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100 Bancroft Street | Omaha, NE| 68108| (402) 346-4002 |



Just published research by the Lauritzen Gardens conservation program aims to help guide grassland conservation efforts in the United States.

In "Endemic Plants of the Central Grassland of North America: Distribution, Ecology, and Conservation Status," director of conservation Jim Locklear identifies 382 plants with geographic distributions that are mostly limited to the grasslands and related plant communities of the midcontinent. Of these "endemic" and uniquely grassland plants, 124 or 33% are at risk of extinction.

Locklear found that 78% of all grassland endemics are habitat specialists and associated with either rock outcrop, sand, or wetland habitats. These habitats typically occur as discrete "habitat islands" and often harbor a greater diversity of plants than that occurring in surrounding plant communities.

One of the most significant findings was the identification of nine regional concentrations of endemic plants in the Central Grassland. In addition to hosting high numbers of localized endemics, many of which are at-risk, these regions are enriched by more widely distributed grassland endemics as well as other locally-rare plants, marking them as "hotspots" of biological diversity for the Central Grassland.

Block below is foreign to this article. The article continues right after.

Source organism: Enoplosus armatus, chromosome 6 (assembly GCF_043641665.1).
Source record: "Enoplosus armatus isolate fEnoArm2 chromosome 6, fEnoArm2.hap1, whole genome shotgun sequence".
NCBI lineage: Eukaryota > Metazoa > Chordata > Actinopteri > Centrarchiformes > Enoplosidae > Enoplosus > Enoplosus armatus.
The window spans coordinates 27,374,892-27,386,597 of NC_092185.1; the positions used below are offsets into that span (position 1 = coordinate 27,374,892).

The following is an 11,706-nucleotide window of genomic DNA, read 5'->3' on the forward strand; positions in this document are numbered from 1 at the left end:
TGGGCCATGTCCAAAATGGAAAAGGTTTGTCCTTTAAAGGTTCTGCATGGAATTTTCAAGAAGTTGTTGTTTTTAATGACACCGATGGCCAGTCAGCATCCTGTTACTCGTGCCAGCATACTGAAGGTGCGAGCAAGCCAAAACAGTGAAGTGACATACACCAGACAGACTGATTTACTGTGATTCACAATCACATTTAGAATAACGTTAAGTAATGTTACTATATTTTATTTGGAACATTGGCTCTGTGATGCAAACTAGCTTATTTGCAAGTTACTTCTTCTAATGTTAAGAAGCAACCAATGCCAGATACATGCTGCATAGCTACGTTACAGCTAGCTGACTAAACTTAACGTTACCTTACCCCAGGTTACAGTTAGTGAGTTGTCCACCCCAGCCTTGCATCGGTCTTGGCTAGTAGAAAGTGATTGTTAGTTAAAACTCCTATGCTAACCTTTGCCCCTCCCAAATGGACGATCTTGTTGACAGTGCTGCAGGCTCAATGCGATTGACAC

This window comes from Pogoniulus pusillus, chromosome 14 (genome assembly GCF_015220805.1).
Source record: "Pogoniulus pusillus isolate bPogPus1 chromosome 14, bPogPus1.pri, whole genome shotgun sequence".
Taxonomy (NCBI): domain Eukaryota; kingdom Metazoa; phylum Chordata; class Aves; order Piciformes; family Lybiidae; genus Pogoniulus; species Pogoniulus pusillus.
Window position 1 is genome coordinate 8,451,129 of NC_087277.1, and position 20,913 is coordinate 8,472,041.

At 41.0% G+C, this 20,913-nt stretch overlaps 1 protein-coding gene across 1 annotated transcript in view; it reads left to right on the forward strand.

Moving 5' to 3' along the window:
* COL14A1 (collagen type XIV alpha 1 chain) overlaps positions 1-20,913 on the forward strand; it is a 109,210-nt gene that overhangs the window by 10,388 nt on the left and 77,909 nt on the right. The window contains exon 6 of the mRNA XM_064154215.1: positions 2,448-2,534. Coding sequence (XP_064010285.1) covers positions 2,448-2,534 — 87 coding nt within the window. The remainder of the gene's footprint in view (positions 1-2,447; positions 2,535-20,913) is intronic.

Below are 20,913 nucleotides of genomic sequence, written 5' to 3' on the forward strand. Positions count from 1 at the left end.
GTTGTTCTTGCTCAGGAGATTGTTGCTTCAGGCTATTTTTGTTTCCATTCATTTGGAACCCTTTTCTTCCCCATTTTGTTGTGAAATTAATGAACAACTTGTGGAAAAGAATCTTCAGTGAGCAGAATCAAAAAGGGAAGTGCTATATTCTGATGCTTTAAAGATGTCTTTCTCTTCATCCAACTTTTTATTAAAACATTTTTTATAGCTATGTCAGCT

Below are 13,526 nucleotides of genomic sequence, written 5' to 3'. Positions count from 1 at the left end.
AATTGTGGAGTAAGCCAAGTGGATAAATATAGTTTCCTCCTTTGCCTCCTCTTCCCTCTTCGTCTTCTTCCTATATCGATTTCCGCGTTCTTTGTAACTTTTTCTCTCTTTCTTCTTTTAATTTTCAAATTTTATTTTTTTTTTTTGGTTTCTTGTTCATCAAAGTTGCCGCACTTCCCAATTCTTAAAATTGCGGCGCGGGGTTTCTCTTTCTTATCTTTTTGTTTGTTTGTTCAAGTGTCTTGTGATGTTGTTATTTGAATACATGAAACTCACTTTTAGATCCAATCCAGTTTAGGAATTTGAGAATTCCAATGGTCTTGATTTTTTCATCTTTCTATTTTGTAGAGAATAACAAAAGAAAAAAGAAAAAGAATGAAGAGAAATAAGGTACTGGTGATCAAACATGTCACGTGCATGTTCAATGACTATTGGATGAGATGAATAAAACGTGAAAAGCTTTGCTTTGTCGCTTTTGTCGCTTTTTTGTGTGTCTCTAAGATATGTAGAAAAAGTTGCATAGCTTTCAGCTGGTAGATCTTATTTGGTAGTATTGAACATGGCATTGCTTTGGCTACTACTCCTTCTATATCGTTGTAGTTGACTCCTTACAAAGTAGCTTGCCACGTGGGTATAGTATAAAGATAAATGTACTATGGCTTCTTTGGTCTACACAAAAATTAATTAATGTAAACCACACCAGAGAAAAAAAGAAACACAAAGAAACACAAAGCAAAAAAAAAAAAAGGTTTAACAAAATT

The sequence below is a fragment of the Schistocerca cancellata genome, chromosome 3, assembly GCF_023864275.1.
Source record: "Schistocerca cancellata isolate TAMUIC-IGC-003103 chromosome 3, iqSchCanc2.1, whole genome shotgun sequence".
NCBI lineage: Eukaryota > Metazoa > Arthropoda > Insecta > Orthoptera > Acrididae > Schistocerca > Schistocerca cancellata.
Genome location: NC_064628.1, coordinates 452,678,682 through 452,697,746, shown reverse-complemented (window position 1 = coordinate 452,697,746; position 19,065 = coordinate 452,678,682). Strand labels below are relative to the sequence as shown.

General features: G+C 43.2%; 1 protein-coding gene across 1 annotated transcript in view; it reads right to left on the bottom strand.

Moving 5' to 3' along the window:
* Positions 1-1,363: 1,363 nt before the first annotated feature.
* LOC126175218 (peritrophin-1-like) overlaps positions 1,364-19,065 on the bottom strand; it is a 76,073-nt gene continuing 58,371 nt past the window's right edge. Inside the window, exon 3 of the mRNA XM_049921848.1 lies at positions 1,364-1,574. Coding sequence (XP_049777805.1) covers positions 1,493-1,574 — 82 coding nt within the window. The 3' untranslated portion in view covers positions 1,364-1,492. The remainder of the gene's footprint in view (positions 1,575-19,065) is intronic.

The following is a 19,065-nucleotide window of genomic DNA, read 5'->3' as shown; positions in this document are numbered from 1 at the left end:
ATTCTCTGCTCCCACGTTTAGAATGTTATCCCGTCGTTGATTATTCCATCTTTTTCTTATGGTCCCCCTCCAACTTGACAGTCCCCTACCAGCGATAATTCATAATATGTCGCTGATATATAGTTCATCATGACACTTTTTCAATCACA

It is hoped that these findings will be useful in focusing conservation action on the habitats, ecological associations, and regions of the Central Grassland that host the highest concentrations of unique and at-risk plant species and associated biological diversity.

The garden's research is published in the current issue of the Journal of the Botanical Research Institute of Texas and can be accessed on-line at:

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